A Southern Sportsman: The Hunting Memoirs of Henry Edwards Davis

A Southern Sportsman: The Hunting Memoirs of Henry Edwards Davis


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Henry Edwards Davis (1879-1966) began his hunting adventures as a boy riding in the saddle with his father on foxhunts and deer drives in the company of Confederate cavalry veterans. Born on Hickory Grove Plantation in Williamsburg County, South Carolina, Davis developed his taste for the hunt at an early age. In later years he became a renowned sportsman and expert on sporting firearms. Published here for this first time after a four-decade-long hiatus, his collection of southern hunting tales describes his many experiences in pursuit of turkeys, deer, ducks, and partridges through the fields, forests, and swamps of South Carolina's Pee Dee region. His memoir offers a lucid firsthand account of a time before paved roads and river-spanning bridges had penetrated the rural stretches of Williamsburg and Florence counties, when hunting was still one of a southerner's chief social activities. With a sportsman's interest and a historian's curiosity, Davis intersperses his hunting narratives with tales of the region's rich history, from before the American Revolution to his times in the first half of the twentieth century.Davis, a connoisseur of fine sporting firearms, also chronicles his personal experiences with a long line of rifles and shotguns, beginning with his first "Old Betsy," a fourteen-gauge, cap-lock muzzleloader, and later with some of the finest modern American and British shotguns. He describes as well a host of small-bore rifles, many of which he assembled himself, bedding the barrels and actions in hand-carved stocks.Edited by retired lowcountry game warden Ben McC. Moïse and featuring a foreword by outdoor writer Jim Casada, Davis's memoir is a valuable account of hunting lore and historic firearms, as well as a record of evolving cultural attitudes and economic conditions in post-Reconstruction South Carolina and of the practices that gave rise to modern natural conservation efforts.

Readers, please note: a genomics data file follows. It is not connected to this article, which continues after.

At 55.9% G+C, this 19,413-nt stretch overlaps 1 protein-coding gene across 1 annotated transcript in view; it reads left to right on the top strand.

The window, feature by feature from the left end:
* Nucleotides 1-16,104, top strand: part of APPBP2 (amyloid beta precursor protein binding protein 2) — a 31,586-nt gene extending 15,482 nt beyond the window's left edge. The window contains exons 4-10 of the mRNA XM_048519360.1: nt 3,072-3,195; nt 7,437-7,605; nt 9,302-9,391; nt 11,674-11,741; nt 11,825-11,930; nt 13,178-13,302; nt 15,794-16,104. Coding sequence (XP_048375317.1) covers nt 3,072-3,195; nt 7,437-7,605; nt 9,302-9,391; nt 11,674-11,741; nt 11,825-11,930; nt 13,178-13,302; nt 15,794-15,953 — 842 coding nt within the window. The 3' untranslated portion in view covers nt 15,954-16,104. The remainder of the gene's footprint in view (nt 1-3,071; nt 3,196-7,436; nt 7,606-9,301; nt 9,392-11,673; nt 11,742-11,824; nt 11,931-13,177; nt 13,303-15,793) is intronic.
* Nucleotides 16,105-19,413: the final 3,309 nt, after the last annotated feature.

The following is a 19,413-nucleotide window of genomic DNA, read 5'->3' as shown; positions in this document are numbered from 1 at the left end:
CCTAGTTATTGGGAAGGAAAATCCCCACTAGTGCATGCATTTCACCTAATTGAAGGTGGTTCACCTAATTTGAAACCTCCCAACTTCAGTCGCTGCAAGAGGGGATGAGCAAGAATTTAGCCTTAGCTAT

Product Details

ISBN-13: 9781570038631
Publisher: University of South Carolina Press
Publication date: 01/31/2010
Pages: 440
Sales rank: 1,031,574
Product dimensions: 6.00(w) x 9.10(h) x 1.50(d)

About the Author

Henry Edwards Davis was a successful attorney in Florence, South Carolina, and an avid sportsman, horticulturist, furniture maker, and historian best remembered for his 1949 book, The American Wild Turkey, considered to be the definitive work on wild turkeys and turkey hunting. Between 1932 and 1949 he contributed technical articles on sporting guns, ammunition, and turkey hunting to the American Rifleman.

Ben McC. Moïse was a conservation officer with the South Carolina Department of Natural Resources from 1978 to 2002. In recognition of his achievements in law enforcement, he was presented the Guy Bradley Award by the North American Fish and Wildlife Foundation in 1990 and the Order of the Palmetto by South Carolina governor Carroll Campbell in 1994. A contributor to the Charleston Post and Courier, Charleston Mercury, and other regional publications, Moïse lives in Charleston.

What People are Saying About This

From the Publisher

"If you've spent any time in the turkey woods, Henry E. Davis's hunting memoirs should be required reading. His tales and descriptions of hunting, calling, and dogging are not only entertaining but provide a window into the turkey scene of yesteryear. Through Davis's words, you can almost smell the South Carolina dawn and hear him yelp on his box caller. His detailed recollections are priceless."--Brian Lovett, editor of Turkey and Turkey Hunting Magazine

"Back in the mid-1930s, now nearly eighty years ago, the only two men writing turkey stories, real turkey stories that is, were Henry E. Davis and Archibald Rutledge. This first publication of Davis's forty-year-old manuscript is an enchanting view into another era, with all of that era's faults, foibles, and misconceptions. The book is pure Davis: literate, articulate, beautifully written, and a fascinating look into the past. It also serves as a warning not to be overly critical of rifles, predator elimination, mistaken opinions, and driven birds. God knows what they will be thinking of us eighty years from now."--Tom Kelly, author Tenth Legion: Tips, Tactics, and Insights on Turkey Hunting

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